Officer, I'd Like to Report a Missing Sales Department

May 30, 2007

About the author: Carl Davidson and Ric Harry are directors of Sales and Management Solutions, Inc., a consulting firm specializing in sales & management video training, recruiting and live seminars exclusively for the water equipment industry. A free demonstration video and list of products and topics is available at 800.941.0068. Send comments on this article to them at [email protected];


Recently, we held a small sales and management seminar and we found out that only one dealer in the room actually had a sales department. The rest thought they did, but when we analyzed the situation, they realized they actually had misplaced their sales department a few years ago and hadn’t even noticed.

This is extremely detrimental to the business because a business without a sales department is just a ghost of what it could be. Has your sales department disappeared or been misplaced? Here are a few ways to find out.

Time Analysis

One of the dealerships at the seminar was composed of the owner and four salespeople. This sounds like a large sales force. A time analysis, however, revealed that all but one salesperson spent 10% of their time (about four hours per week) on sales. They spent the rest of their time on service and selling other products. Counting heads is not as accurate as counting hours. We suggest you count the time each employee spends on actual sales activities—prospecting and doing demos. The result may surprise you.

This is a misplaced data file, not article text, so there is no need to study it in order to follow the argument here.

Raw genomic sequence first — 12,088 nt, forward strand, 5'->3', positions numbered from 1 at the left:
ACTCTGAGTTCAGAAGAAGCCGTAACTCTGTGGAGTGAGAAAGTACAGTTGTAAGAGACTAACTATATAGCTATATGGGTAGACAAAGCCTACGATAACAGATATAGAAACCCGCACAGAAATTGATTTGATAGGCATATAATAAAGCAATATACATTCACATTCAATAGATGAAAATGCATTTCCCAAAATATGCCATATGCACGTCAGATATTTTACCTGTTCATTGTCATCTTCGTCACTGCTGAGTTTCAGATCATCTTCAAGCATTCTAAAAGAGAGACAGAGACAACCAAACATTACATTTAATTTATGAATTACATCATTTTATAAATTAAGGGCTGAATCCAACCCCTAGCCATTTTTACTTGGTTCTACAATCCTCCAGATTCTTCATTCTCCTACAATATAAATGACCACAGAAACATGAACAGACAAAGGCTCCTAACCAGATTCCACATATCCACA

Number of Demos

Another way to measure the size of your sales department is a game we call Count the Demos. Take an accurate count, complete with customer names, of the demonstrations or sales visits performed in a week. Our survey of dealers with active sales departments says you will have eight to 10 actual demos or selling appointments completed for each salesperson who is actually selling full time. Take your total, divide by eight, and that is the number of active salespeople on your team. If it is less than you expected, you need to hire or refocus your current team on sales.

Hours of Operation

Customers prefer to buy when they are not working. They don’t want to take time off to meet the water guy. For most people, that means evenings and weekends are the prime buying time. These are also the hours that offer the least amount of distractions from selling. One way to estimate the “force” in your sales force is to determine how much of that prime selling time your team is utilizing. If you set the “golden selling time” as 5 to 9 p.m. Monday through Thursday and Saturday, that is a total of 24 hours per week. Measure the percentage of those hours your staff is out selling, and then you will have a good measure of the percentage of a sales force you actually have. If you have four salespeople who are in the field 50% of those hours, we believe you should discount the size of your sales force by 50%.

Prospect to Call-In Ratio